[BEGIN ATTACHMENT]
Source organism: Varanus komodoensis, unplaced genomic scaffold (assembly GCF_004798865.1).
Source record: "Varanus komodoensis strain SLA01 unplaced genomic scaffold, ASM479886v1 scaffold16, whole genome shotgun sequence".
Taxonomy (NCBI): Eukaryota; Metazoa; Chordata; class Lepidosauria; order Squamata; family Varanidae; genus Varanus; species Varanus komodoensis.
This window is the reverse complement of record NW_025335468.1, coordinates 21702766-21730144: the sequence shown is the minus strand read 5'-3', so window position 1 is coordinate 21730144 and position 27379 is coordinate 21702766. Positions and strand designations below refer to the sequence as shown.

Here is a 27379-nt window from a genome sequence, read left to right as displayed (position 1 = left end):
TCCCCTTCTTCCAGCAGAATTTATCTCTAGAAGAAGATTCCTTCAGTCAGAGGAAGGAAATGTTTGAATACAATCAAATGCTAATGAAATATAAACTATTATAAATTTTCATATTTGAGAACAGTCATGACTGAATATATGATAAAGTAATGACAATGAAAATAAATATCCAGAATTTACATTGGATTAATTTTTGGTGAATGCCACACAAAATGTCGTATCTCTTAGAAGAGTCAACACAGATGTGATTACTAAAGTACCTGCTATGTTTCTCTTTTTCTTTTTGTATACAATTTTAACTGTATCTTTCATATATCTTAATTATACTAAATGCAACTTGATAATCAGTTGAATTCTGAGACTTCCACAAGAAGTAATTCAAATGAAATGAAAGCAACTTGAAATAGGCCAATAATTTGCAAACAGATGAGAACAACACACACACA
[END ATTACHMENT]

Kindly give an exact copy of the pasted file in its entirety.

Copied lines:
Source organism: Varanus komodoensis, unplaced genomic scaffold (assembly GCF_004798865.1).
Source record: "Varanus komodoensis strain SLA01 unplaced genomic scaffold, ASM479886v1 scaffold16, whole genome shotgun sequence".
Taxonomy (NCBI): Eukaryota; Metazoa; Chordata; class Lepidosauria; order Squamata; family Varanidae; genus Varanus; species Varanus komodoensis.
This window is the reverse complement of record NW_025335468.1, coordinates 21702766-21730144: the sequence shown is the minus strand read 5'-3', so window position 1 is coordinate 21730144 and position 27379 is coordinate 21702766. Positions and strand designations below refer to the sequence as shown.

Here is a 27379-nt window from a genome sequence, read left to right as displayed (position 1 = left end):
TCCCCTTCTTCCAGCAGAATTTATCTCTAGAAGAAGATTCCTTCAGTCAGAGGAAGGAAATGTTTGAATACAATCAAATGCTAATGAAATATAAACTATTATAAATTTTCATATTTGAGAACAGTCATGACTGAATATATGATAAAGTAATGACAATGAAAATAAATATCCAGAATTTACATTGGATTAATTTTTGGTGAATGCCACACAAAATGTCGTATCTCTTAGAAGAGTCAACACAGATGTGATTACTAAAGTACCTGCTATGTTTCTCTTTTTCTTTTTGTATACAATTTTAACTGTATCTTTCATATATCTTAATTATACTAAATGCAACTTGATAATCAGTTGAATTCTGAGACTTCCACAAGAAGTAATTCAAATGAAATGAAAGCAACTTGAAATAGGCCAATAATTTGCAAACAGATGAGAACAACACACACACA